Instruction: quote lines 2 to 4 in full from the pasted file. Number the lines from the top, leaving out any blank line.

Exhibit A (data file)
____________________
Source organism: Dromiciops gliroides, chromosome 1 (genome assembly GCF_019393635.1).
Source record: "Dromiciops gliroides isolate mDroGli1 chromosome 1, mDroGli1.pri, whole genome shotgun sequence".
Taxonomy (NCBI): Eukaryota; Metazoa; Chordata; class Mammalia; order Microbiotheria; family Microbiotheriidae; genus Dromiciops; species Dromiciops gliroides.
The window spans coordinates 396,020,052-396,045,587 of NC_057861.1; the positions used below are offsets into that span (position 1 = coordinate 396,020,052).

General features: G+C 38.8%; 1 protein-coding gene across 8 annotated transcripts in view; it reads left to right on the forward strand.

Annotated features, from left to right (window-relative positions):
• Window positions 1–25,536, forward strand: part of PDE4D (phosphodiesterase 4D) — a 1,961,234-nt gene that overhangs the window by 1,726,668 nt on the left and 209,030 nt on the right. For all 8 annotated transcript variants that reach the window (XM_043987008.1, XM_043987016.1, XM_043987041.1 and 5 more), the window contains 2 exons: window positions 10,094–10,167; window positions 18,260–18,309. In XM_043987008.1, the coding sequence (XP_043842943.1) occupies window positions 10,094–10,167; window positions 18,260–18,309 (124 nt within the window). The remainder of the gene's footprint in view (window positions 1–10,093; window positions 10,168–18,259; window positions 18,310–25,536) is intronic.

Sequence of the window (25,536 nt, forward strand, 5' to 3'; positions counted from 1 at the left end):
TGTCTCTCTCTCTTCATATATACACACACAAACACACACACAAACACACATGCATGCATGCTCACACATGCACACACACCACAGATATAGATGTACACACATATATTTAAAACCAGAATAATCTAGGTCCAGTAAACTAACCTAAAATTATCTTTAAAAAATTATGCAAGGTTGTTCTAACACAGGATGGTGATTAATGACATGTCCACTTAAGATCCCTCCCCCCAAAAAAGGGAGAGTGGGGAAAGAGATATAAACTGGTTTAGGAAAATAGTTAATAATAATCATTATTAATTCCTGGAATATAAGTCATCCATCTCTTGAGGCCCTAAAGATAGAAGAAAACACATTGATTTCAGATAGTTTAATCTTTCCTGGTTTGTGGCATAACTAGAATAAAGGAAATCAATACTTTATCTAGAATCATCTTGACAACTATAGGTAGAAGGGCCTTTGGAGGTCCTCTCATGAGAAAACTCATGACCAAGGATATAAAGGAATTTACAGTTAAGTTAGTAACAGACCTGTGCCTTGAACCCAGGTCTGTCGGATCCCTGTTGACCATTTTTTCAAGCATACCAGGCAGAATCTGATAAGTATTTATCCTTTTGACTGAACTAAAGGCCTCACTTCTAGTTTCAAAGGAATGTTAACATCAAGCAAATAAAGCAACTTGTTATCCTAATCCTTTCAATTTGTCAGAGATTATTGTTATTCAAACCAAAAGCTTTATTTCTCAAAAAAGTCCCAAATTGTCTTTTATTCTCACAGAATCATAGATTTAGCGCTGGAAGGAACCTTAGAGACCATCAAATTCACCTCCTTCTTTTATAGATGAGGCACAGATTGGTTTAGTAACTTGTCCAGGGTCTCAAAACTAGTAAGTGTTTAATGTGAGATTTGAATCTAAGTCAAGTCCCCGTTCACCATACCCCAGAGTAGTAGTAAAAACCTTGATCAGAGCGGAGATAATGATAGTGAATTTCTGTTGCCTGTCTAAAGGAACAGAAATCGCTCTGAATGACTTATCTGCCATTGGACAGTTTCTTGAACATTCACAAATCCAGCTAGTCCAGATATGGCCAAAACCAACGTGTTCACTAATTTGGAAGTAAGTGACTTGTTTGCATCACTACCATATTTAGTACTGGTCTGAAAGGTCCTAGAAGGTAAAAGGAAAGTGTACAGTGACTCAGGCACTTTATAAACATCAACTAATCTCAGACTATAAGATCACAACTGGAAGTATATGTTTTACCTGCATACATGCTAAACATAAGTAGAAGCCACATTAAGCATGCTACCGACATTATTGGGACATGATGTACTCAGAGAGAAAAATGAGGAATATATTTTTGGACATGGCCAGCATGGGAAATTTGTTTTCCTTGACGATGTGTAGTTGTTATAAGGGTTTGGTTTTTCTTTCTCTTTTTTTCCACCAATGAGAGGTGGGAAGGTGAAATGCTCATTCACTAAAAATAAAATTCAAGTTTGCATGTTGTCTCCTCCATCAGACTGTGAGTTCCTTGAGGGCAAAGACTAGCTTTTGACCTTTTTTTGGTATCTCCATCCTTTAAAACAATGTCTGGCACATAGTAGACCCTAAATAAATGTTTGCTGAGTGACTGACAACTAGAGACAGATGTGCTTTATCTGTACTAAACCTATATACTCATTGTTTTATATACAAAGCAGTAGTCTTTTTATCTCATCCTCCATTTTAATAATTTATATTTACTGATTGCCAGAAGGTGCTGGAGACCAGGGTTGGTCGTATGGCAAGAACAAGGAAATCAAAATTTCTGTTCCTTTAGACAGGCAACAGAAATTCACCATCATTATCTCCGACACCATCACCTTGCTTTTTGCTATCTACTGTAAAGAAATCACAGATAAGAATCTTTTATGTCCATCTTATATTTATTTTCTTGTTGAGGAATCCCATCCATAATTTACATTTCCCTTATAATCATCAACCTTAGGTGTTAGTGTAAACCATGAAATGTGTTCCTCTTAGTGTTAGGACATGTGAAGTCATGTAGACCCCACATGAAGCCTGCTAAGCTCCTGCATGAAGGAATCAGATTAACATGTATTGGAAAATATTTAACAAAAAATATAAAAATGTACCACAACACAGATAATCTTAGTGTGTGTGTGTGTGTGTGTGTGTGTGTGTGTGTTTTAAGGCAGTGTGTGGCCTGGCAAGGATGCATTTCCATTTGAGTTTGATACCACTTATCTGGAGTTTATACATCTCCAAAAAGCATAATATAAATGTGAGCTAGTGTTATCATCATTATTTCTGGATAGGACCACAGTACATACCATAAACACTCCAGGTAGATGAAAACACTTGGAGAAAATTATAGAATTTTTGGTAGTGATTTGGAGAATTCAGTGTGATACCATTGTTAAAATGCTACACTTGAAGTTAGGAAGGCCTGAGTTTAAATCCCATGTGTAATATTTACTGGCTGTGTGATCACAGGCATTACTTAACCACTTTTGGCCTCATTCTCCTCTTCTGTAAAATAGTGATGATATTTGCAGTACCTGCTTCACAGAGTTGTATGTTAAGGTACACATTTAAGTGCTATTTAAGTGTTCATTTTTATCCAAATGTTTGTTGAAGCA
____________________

Source record: "Dromiciops gliroides isolate mDroGli1 chromosome 1, mDroGli1.pri, whole genome shotgun sequence".
Taxonomy (NCBI): Eukaryota; Metazoa; Chordata; class Mammalia; order Microbiotheria; family Microbiotheriidae; genus Dromiciops; species Dromiciops gliroides.
The window spans coordinates 396,020,052-396,045,587 of NC_057861.1; the positions used below are offsets into that span (position 1 = coordinate 396,020,052).